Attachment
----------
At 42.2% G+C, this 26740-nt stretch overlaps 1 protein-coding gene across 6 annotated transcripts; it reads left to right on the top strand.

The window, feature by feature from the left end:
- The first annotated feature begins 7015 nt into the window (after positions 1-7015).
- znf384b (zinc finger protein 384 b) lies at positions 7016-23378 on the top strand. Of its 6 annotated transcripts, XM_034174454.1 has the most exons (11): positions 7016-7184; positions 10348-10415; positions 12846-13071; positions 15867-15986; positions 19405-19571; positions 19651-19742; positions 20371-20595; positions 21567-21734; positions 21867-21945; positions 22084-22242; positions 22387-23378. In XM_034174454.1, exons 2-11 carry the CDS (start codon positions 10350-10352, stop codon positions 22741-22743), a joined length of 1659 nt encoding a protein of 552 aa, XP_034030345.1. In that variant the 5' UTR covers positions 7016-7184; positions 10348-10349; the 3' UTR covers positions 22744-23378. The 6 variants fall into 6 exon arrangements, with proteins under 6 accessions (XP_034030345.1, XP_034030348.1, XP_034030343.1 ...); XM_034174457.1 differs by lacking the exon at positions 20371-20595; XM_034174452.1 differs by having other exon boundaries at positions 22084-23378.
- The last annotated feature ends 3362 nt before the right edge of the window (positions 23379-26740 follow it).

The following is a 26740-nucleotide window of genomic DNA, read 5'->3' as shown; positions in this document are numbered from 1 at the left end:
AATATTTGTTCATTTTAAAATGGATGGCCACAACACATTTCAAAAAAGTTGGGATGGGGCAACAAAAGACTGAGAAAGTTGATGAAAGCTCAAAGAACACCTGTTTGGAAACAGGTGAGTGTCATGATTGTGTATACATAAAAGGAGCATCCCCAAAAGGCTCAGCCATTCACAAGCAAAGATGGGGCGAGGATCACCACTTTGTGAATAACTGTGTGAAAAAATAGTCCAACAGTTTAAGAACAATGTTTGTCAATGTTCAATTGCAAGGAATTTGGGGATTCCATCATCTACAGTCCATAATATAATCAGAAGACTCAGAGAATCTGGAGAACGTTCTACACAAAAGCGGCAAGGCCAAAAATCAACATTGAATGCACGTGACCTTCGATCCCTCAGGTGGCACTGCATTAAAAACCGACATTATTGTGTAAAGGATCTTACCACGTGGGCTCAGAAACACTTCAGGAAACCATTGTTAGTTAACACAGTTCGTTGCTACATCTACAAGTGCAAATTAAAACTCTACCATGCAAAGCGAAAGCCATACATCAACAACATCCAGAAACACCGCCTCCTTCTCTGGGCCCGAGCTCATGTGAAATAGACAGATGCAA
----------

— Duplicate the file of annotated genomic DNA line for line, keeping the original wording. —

At 42.2% G+C, this 26740-nt stretch overlaps 1 protein-coding gene across 6 annotated transcripts; it reads left to right on the top strand.

The window, feature by feature from the left end:
- The first annotated feature begins 7015 nt into the window (after positions 1-7015).
- znf384b (zinc finger protein 384 b) lies at positions 7016-23378 on the top strand. Of its 6 annotated transcripts, XM_034174454.1 has the most exons (11): positions 7016-7184; positions 10348-10415; positions 12846-13071; positions 15867-15986; positions 19405-19571; positions 19651-19742; positions 20371-20595; positions 21567-21734; positions 21867-21945; positions 22084-22242; positions 22387-23378. In XM_034174454.1, exons 2-11 carry the CDS (start codon positions 10350-10352, stop codon positions 22741-22743), a joined length of 1659 nt encoding a protein of 552 aa, XP_034030345.1. In that variant the 5' UTR covers positions 7016-7184; positions 10348-10349; the 3' UTR covers positions 22744-23378. The 6 variants fall into 6 exon arrangements, with proteins under 6 accessions (XP_034030345.1, XP_034030348.1, XP_034030343.1 ...); XM_034174457.1 differs by lacking the exon at positions 20371-20595; XM_034174452.1 differs by having other exon boundaries at positions 22084-23378.
- The last annotated feature ends 3362 nt before the right edge of the window (positions 23379-26740 follow it).

The following is a 26740-nucleotide window of genomic DNA, read 5'->3' as shown; positions in this document are numbered from 1 at the left end:
AATATTTGTTCATTTTAAAATGGATGGCCACAACACATTTCAAAAAAGTTGGGATGGGGCAACAAAAGACTGAGAAAGTTGATGAAAGCTCAAAGAACACCTGTTTGGAAACAGGTGAGTGTCATGATTGTGTATACATAAAAGGAGCATCCCCAAAAGGCTCAGCCATTCACAAGCAAAGATGGGGCGAGGATCACCACTTTGTGAATAACTGTGTGAAAAAATAGTCCAACAGTTTAAGAACAATGTTTGTCAATGTTCAATTGCAAGGAATTTGGGGATTCCATCATCTACAGTCCATAATATAATCAGAAGACTCAGAGAATCTGGAGAACGTTCTACACAAAAGCGGCAAGGCCAAAAATCAACATTGAATGCACGTGACCTTCGATCCCTCAGGTGGCACTGCATTAAAAACCGACATTATTGTGTAAAGGATCTTACCACGTGGGCTCAGAAACACTTCAGGAAACCATTGTTAGTTAACACAGTTCGTTGCTACATCTACAAGTGCAAATTAAAACTCTACCATGCAAAGCGAAAGCCATACATCAACAACATCCAGAAACACCGCCTCCTTCTCTGGGCCCGAGCTCATGTGAAATAGACAGATGCAA